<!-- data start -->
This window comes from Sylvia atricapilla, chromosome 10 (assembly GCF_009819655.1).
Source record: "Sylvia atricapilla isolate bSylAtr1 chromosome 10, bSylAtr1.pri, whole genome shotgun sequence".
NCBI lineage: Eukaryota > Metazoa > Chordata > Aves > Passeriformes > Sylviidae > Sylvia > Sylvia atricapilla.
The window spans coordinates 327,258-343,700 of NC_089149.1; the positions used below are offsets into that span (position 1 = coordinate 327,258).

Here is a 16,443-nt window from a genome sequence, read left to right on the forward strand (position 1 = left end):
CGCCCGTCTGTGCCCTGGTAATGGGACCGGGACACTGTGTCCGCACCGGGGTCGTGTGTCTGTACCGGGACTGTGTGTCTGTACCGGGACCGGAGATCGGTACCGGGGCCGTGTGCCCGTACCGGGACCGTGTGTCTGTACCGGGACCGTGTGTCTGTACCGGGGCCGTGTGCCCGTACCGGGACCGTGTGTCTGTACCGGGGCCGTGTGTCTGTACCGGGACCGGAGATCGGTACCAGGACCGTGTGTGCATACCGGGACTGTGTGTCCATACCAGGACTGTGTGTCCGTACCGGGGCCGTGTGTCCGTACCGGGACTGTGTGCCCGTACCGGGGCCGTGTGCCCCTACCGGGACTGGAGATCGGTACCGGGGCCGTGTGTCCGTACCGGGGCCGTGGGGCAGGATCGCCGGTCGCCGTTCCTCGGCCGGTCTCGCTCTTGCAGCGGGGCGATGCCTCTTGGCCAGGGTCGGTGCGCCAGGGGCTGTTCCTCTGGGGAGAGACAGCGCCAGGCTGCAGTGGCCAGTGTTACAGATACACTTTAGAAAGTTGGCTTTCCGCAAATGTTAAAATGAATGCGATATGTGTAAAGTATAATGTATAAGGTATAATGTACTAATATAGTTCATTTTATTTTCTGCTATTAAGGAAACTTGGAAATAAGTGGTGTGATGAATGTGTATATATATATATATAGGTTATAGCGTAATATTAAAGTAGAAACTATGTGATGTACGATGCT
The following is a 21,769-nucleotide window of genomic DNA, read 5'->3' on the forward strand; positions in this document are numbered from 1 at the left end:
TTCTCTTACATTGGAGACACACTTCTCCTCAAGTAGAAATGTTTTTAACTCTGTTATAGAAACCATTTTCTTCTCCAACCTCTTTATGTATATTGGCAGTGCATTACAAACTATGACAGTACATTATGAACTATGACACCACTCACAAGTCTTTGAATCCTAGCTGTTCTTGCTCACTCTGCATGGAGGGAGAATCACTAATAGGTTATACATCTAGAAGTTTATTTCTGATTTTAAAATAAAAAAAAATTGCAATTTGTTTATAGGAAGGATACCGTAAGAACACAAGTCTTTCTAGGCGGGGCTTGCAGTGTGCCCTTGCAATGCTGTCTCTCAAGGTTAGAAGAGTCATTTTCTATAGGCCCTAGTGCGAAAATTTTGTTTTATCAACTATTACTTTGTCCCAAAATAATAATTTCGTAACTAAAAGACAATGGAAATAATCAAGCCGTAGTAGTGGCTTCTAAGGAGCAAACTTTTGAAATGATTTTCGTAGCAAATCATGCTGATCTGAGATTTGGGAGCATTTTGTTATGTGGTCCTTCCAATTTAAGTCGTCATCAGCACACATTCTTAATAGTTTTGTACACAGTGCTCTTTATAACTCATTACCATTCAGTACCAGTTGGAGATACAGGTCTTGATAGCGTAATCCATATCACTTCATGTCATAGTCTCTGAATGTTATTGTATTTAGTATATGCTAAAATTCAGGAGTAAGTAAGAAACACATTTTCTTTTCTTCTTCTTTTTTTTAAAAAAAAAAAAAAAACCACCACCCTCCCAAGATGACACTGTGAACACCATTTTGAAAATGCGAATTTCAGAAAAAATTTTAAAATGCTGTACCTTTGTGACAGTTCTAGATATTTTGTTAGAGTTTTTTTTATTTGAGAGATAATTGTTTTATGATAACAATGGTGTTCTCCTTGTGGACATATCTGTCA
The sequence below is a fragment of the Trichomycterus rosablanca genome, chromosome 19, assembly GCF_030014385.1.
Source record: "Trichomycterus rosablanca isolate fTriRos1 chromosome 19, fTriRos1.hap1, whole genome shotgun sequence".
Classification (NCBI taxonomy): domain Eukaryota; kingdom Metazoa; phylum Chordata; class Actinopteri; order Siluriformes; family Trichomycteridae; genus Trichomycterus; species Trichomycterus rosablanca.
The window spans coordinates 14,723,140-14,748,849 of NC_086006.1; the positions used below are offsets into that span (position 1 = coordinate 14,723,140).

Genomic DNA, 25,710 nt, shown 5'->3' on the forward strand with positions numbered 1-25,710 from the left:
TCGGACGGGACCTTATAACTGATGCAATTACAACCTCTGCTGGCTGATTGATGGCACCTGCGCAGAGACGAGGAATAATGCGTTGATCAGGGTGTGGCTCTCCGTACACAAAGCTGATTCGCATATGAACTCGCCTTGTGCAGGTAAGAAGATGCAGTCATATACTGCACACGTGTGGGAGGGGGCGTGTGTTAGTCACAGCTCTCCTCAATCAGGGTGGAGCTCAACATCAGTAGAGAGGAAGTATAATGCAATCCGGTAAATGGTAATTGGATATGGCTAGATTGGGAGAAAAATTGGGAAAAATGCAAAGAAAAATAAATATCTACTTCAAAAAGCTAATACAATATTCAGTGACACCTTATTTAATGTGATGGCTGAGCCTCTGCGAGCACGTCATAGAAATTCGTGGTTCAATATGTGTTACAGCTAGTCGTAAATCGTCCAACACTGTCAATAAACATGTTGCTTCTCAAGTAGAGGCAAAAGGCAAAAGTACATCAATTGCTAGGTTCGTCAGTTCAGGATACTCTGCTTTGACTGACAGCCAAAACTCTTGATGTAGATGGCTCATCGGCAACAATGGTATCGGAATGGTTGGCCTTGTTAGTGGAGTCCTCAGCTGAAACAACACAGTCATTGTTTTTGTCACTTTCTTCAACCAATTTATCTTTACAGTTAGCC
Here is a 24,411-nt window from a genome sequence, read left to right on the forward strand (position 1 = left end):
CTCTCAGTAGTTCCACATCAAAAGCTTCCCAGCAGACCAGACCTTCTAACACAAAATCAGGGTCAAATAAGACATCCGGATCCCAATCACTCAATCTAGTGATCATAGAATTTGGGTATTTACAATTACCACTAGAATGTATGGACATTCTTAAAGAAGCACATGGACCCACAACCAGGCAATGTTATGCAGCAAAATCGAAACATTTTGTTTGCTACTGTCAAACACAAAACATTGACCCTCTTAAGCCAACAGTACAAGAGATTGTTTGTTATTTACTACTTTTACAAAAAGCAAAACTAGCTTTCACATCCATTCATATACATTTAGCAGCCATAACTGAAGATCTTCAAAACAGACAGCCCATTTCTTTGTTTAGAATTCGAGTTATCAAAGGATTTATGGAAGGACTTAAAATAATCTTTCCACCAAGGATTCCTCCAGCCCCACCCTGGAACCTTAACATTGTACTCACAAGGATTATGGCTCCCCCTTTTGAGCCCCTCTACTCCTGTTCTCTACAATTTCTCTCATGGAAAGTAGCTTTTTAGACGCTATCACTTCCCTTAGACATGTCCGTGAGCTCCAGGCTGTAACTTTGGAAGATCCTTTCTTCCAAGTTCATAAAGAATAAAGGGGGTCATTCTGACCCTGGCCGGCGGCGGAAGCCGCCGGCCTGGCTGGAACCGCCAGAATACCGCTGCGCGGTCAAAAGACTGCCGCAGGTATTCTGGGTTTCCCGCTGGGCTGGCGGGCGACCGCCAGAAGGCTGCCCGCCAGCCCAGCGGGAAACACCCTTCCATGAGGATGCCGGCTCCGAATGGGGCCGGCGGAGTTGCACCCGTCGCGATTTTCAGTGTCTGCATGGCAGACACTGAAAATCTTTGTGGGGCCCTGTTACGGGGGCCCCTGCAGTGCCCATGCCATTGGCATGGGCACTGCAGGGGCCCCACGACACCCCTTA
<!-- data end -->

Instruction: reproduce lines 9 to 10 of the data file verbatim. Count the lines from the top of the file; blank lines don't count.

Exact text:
The sequence below is a fragment of the Trichomycterus rosablanca genome, chromosome 19, assembly GCF_030014385.1.
Source record: "Trichomycterus rosablanca isolate fTriRos1 chromosome 19, fTriRos1.hap1, whole genome shotgun sequence".